We study the adaptive design of cooperative relationships. How do cooperative animals choose, maintain, and regulate their social relationships?

Theory: The evolution of cooperation is a central topic in biology. Cooperative traits pose an evolutionary puzzle: how do cooperative traits emerge and persist when non-cooperative traits can better exploit the public good of cooperation? Social evolution theory has largely solved this puzzle with three key ideas. First, inclusive fitness theory explains why altruism can evolve among kin. Second, reciprocity theory explains how cooperation between two repeatedly interacting individuals can be enforced by reward and punishment. Third, biological market theory explains how cooperation can be favored by partner choice and the threat of partner switching, and how asymmetries in cooperation can result from supply and demand. Together, these ideas lay the foundation for understanding why even costly cooperative traits can evolve and persist.

The problem: The mechanisms that enforce cooperation have been demonstrated in systems that are easy to manipulate in the lab (like microbes, plants, ants), but in more complex vertebrate societies (including humans), the mechanisms stabilizing cooperation are more controversial. In part, this is because a gap exists between simple evolutionary models of cooperation and the complex psychology of helping decisions in animals. For animals that live in individualized societies, much cooperation takes place in the context of a stable social bond that seems analogous to a human friendship. These special relationships are embedded in a larger social network. We don’t know how these relationships develop, why they develop, how they differ across species, or to what extent they they require complex cooperative traits. We also don’t know to what extent individuals shape their position in their network.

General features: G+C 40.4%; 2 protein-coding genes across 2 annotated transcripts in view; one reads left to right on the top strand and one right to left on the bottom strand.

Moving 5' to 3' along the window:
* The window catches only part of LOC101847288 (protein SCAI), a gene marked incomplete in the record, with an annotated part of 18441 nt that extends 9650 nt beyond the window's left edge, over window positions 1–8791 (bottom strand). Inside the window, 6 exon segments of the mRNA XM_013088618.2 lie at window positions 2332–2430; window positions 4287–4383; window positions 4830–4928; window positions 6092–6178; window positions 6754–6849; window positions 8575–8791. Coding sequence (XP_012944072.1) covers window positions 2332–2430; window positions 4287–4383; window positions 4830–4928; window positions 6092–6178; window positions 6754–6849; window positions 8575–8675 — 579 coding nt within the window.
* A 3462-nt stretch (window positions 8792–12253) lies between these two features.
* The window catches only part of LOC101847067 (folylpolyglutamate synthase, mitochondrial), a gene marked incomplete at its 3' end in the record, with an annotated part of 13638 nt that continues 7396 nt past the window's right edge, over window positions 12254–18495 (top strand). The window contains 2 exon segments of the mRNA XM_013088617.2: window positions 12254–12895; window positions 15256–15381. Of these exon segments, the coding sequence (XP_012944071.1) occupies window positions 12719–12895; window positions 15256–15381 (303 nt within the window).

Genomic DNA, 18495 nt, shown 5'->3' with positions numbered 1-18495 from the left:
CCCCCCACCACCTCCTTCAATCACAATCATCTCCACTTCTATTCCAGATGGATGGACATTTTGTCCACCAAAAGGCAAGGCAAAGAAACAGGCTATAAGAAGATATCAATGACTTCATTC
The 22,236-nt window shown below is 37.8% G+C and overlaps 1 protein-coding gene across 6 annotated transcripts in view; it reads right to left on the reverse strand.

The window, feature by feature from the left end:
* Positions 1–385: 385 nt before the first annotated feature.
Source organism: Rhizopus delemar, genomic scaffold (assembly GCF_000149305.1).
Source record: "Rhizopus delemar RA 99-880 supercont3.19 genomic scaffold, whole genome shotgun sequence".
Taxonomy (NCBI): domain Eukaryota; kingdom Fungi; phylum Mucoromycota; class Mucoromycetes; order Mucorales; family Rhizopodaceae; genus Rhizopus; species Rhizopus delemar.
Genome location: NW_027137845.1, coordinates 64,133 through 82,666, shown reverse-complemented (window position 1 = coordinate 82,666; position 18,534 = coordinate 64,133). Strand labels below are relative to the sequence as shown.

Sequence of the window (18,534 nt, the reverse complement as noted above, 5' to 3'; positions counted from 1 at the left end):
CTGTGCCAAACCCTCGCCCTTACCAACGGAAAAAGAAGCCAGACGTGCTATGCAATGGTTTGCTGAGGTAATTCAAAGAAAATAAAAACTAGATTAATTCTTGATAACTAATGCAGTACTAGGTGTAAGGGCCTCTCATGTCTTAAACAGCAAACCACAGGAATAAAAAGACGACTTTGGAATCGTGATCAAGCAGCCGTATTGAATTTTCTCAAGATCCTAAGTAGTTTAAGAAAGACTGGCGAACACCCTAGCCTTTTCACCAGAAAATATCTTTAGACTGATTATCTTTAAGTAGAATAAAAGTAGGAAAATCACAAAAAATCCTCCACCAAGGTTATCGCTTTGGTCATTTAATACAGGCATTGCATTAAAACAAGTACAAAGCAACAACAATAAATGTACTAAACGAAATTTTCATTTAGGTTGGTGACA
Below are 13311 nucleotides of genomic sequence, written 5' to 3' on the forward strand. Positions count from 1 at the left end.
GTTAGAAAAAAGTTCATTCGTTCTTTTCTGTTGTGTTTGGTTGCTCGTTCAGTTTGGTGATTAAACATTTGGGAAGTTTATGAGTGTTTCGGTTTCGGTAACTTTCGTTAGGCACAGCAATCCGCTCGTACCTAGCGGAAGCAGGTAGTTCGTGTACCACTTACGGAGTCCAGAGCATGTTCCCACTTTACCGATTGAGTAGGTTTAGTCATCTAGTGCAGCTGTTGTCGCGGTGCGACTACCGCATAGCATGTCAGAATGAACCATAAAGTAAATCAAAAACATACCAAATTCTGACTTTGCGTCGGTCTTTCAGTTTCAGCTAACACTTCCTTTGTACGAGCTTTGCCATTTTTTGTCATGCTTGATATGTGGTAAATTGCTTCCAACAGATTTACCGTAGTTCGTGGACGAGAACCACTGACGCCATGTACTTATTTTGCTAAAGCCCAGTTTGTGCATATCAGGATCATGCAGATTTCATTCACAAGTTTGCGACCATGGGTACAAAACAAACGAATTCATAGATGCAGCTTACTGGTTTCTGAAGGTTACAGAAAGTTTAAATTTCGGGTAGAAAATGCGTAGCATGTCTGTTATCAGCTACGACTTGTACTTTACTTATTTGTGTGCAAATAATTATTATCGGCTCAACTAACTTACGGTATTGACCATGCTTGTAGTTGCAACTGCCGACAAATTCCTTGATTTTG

Our goal is to use experiment and observation to test predictions (from inclusive fitness theory, reciprocity theory, and biological market theory) about the design of cooperative relationships. We study the cooperative relationships of vampire bats (pictured left on my shoulder) because they form long-term bonds and performs natural, frequent, and costly helping behaviors that can be monitored, measured, and manipulated over long time-periods. We try to understand how individual actions leads to changes in relationships and the structure of social networks.

Vampires are blood-feeders on a tight energy budget—they can starve to death after just 2-3 nights of unsuccessful hunting, but they can also live for more than two decades. Females regurgitate food to their offspring but also related and unrelated adults. These helping decisions appear to be based on past social experience, because reciprocal donation rates are more important than genetic kinship for predicting food-sharing rates. Nonkin bonds appear to act as form of “social bet-hedging” as relying exclusively on one or a few kin donors is too risky. We can experimentally manipulate cooperative behavior by preventing sharing in specific pairs or by administering intranasal oxytocin or lethargy-inducing LPS.

bat on shoulder
me and a vampire bat

With Rachel Page at Smithsonian Tropical Research Institute, we are looking at how vampire bats that are strangers can eventually develop cooperative relationships.

With Alex Ophir and Angela Freeman at Cornell University, we plan to look at the neuroendocrine basis of cooperation in bats.

With Simon Ripperger, we are tracking foraging movements and looking for social foraging in free-ranging vampire bats using newly developed tracking devices that can be placed on both bats and their “prey”.

To see examples of our most recent work, see Publications.

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